FEARS of a double-dip recession on both sides of the Atlantic intensified yesterday sending rattled investors rushing into the relative safety of the government debt market.
In the UK, yields on 10-year government debt fell to 2.876 per cent – the lowest level on record and below the level of March 2009 when the Bank of England first announced that it would buy billions in gilts under its quantitative easing scheme. In Germany 10-year yields fell to 2.15 per cent – also a record low – while the yield on US 10-year Treasury notes plummeted to 2.47 per cent – the lowest since January 2009 at the height of the financial crisis.
The scramble for less risky assets came after a raft of negative data, with sluggish mortgage numbers for July indicating the pressure household finances remain under, and underlining new Monetary Policy Committee member Martin Weale’s warning that the UK faces a “significant” risk of a fresh slump into recession.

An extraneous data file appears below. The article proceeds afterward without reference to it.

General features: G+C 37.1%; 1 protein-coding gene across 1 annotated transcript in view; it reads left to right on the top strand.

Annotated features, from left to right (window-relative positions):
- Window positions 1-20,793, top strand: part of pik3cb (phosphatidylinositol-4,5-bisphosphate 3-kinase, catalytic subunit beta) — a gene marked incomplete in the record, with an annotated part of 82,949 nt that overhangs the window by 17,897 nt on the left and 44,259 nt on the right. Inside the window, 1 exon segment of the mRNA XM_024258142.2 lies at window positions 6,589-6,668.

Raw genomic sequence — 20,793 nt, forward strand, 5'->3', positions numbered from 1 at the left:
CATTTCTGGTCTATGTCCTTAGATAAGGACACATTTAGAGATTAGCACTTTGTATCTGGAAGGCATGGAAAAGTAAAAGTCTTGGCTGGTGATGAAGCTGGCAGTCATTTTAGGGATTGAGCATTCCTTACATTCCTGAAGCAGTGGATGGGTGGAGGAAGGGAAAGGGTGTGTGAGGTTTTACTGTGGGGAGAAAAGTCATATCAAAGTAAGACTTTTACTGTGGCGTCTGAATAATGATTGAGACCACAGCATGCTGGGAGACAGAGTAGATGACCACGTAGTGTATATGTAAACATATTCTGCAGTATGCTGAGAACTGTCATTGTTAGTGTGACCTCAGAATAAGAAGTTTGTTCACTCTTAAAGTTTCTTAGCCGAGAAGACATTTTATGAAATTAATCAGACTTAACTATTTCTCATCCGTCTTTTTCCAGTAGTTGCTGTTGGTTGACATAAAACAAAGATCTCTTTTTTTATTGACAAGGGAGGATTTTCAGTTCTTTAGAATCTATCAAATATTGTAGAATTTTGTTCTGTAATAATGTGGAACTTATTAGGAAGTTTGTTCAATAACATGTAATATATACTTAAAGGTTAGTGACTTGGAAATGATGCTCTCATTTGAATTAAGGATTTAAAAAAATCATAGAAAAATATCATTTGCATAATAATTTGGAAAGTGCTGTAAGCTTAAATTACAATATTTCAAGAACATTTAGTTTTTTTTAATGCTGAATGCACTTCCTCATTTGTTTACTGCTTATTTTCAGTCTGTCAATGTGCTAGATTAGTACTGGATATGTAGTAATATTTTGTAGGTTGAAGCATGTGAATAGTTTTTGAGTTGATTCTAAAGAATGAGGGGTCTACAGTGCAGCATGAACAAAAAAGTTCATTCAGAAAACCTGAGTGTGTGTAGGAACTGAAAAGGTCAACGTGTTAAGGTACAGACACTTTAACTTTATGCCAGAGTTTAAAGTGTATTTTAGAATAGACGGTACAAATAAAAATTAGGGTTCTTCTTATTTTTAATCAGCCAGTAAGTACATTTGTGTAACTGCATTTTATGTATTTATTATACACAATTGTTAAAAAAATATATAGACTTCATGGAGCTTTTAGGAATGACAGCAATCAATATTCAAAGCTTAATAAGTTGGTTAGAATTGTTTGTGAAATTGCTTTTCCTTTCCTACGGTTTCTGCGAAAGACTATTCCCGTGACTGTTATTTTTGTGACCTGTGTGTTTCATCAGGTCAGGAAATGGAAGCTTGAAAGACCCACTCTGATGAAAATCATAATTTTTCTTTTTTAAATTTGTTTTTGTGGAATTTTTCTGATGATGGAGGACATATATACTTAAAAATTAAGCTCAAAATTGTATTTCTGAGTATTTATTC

The gloom was exacerbated by existing US housing sales data for July which saw sales plummet 27.2 per cent to their lowest level in 15 years heightening fears that a glut of unsold homes will force house prices down again, hurting bank balance sheets as well as consumer confidence. The rush for perceived safe-haven assets saw shares crash with the FTSE 100 closing 78.89 points lower at 5,155.95 and the Dow ended the day 1.3 per cent lower at 10,040.45.
“Global growth is undoubtedly faltering and the outlooks for the major advanced economies are pretty poor,” said Capital Economics’ Julian Jessop.